Guest column: Reginald T Sibanda
THE African Charter on Democracy, Elections and Governance (ACDEG) has a key role to play in enhancing political, social and economic governance on the continent.
Countries which are not performing well such as Zimbabwe have more to gain from this enhancement.
ACDEG is an important readily available instrument that should be utilised in promoting citizen urgency.
Ensuring that all public decisions are people centred is fundamental to the overall development aspects of a democratic nation.
Citizen urgency cannot be fully achieved through government efforts alone, but through a balance of concerted efforts from the government, private sector actors and civil society organisations (CSOs).
This article calls for the ratification and domestication of the ACDEG by the government of Zimbabwe.
Zimbabwe’s ability to develop prior and post the new dispensation era has been stifled by poor political, social and economic governance.
Corruption is the cancer wearing out the ability of public institutions to provide required public goods to citizens.
Development remains distant among social groups with special needs which include women, youths and people living with disabilities.
The level of participation of these groups in political and economic spheres is highly limited.
Their situation is worsened by corruption, which is highest in the public sector and perpetrated by elected officials and senior civil servants.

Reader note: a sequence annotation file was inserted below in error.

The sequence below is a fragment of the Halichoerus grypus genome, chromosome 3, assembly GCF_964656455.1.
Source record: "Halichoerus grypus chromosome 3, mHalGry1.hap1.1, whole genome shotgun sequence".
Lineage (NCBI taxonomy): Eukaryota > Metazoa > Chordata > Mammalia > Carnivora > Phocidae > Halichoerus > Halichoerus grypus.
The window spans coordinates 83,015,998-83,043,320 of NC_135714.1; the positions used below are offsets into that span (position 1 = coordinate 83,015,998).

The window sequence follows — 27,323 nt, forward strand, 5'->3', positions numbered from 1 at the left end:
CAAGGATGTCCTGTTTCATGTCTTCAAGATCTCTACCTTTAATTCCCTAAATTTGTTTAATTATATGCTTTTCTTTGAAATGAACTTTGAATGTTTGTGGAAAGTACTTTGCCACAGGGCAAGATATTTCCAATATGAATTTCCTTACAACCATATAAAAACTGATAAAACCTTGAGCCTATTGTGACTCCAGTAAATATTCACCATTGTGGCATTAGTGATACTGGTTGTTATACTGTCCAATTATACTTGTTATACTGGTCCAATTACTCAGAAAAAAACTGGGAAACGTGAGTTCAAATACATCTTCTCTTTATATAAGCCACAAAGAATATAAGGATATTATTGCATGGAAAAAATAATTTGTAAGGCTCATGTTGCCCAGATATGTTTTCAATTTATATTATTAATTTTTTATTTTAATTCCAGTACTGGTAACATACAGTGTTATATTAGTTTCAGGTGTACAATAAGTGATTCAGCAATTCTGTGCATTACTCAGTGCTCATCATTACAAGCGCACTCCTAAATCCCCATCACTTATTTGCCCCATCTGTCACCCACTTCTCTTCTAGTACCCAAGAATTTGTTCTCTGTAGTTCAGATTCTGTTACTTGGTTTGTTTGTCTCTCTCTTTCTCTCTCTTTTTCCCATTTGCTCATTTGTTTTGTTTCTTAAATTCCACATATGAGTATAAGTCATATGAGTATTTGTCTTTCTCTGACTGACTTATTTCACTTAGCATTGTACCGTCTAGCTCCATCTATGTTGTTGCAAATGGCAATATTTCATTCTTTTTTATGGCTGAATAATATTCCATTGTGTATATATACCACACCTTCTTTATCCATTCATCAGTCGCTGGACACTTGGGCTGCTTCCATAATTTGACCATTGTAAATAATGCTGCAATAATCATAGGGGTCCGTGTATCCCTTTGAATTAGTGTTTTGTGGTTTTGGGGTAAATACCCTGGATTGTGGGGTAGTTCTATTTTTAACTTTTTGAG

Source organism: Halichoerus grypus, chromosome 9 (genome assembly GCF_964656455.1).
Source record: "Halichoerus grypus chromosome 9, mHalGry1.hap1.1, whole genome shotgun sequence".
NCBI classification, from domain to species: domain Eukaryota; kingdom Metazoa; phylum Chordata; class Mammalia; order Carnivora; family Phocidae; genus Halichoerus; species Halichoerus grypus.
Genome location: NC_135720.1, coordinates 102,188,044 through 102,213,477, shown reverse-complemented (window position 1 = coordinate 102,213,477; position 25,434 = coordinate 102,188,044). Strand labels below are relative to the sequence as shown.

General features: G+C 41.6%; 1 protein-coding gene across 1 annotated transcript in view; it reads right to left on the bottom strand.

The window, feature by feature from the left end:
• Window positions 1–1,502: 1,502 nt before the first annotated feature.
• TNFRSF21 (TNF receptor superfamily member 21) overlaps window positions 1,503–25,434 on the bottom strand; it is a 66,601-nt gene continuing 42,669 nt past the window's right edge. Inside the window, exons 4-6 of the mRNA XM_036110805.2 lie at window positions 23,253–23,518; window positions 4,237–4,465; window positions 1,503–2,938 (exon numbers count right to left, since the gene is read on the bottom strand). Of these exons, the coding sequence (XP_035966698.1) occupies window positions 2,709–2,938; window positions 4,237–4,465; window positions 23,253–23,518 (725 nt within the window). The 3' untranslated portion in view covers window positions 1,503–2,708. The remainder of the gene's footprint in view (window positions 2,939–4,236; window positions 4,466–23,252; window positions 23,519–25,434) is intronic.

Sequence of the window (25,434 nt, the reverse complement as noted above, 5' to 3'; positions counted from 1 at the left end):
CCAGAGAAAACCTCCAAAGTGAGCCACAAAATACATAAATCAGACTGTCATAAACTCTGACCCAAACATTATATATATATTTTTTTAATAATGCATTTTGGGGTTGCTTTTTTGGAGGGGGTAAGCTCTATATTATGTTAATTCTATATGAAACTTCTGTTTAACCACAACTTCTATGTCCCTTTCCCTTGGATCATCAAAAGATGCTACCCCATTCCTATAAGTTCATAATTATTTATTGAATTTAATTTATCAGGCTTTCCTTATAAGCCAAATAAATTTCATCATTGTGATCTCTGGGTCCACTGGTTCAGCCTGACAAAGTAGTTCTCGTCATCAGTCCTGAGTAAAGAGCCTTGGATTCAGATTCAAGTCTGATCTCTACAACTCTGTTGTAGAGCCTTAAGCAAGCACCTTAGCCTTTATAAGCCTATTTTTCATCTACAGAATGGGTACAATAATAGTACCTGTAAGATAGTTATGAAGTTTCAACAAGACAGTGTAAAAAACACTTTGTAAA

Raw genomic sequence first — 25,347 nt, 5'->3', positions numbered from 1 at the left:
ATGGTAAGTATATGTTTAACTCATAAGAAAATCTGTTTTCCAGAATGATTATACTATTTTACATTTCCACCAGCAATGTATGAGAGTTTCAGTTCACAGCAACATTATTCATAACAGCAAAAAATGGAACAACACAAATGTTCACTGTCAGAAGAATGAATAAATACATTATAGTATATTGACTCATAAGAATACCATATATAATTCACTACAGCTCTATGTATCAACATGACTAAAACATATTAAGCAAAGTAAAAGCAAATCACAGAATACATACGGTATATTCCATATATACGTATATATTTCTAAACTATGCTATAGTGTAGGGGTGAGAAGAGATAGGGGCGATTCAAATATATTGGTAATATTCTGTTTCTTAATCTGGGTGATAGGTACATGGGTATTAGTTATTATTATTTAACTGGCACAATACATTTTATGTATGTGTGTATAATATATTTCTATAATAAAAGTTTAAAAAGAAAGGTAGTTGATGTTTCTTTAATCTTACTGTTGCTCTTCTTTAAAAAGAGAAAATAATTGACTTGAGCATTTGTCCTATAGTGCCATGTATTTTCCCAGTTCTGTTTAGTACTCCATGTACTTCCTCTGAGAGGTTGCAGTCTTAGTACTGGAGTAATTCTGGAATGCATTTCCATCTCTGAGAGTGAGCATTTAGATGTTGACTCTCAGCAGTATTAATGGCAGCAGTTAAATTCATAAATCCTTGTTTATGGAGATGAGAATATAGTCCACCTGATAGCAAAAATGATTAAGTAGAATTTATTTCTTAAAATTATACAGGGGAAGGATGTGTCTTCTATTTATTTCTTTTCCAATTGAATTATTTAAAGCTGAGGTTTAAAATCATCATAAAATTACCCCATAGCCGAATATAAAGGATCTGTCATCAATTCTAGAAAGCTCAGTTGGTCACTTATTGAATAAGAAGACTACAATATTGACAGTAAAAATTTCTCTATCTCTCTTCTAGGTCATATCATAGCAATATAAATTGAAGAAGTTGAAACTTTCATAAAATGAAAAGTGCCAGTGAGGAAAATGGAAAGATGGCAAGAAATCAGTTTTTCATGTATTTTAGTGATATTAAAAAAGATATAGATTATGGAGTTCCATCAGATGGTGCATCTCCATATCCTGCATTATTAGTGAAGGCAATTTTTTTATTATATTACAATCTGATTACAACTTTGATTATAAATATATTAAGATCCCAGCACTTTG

Women, youths and people living with disabilities are finding it difficult to break through into formal politics.
They have been sidelined to the periphery when it comes to decision-making processes, especially on decisions which have a direct effect on their lives.
Youths in Zimbabwe are victims of manipulation by politicians through adoption of thematic approaches which compromise their future.
The government is urged to intensify citizen participation in political, social and economic governance to empower ordinary people in order for them to actively participate in decision-making, both at local and national levels.
A vibrant community has higher chances of holding public policymakers accountable for their past public policies and election promises.
To promote citizen agency in Zimbabwe, the government is urged to domesticate the ACDEG, which prioritises involvement of groups with special needs into political, social and economic governance.
Article 32 of the charter provides that State parties shall ensure systematic and comprehensive civic education in order to encourage full participation of social groups with special needs in democracy and development processes.
The CSOs’ role and private actors in emancipating marginalised groups to participate in poverty eradication and reducing inequality should be fully harnessed.
ACDEG is the enabling legislation that facilitates effective partnership between government and CSOs as provided for in article 27(2) of the charter.
ACDEG domestication would facilitate the potential of Zimbabwe to develop into middle economy status, characterised by reduction of poverty and inequality and expansion of real freedoms.
Full participation of marginalised citizens eliminates corruption as the vulnerable groups hold public policymakers to account for their performance and election promises. Rent opportunities in the public sector can be curbed if accountability is strong.
Reginald T Sibanda is an Activista Zimbabwe member. He writes here in his personal capacity.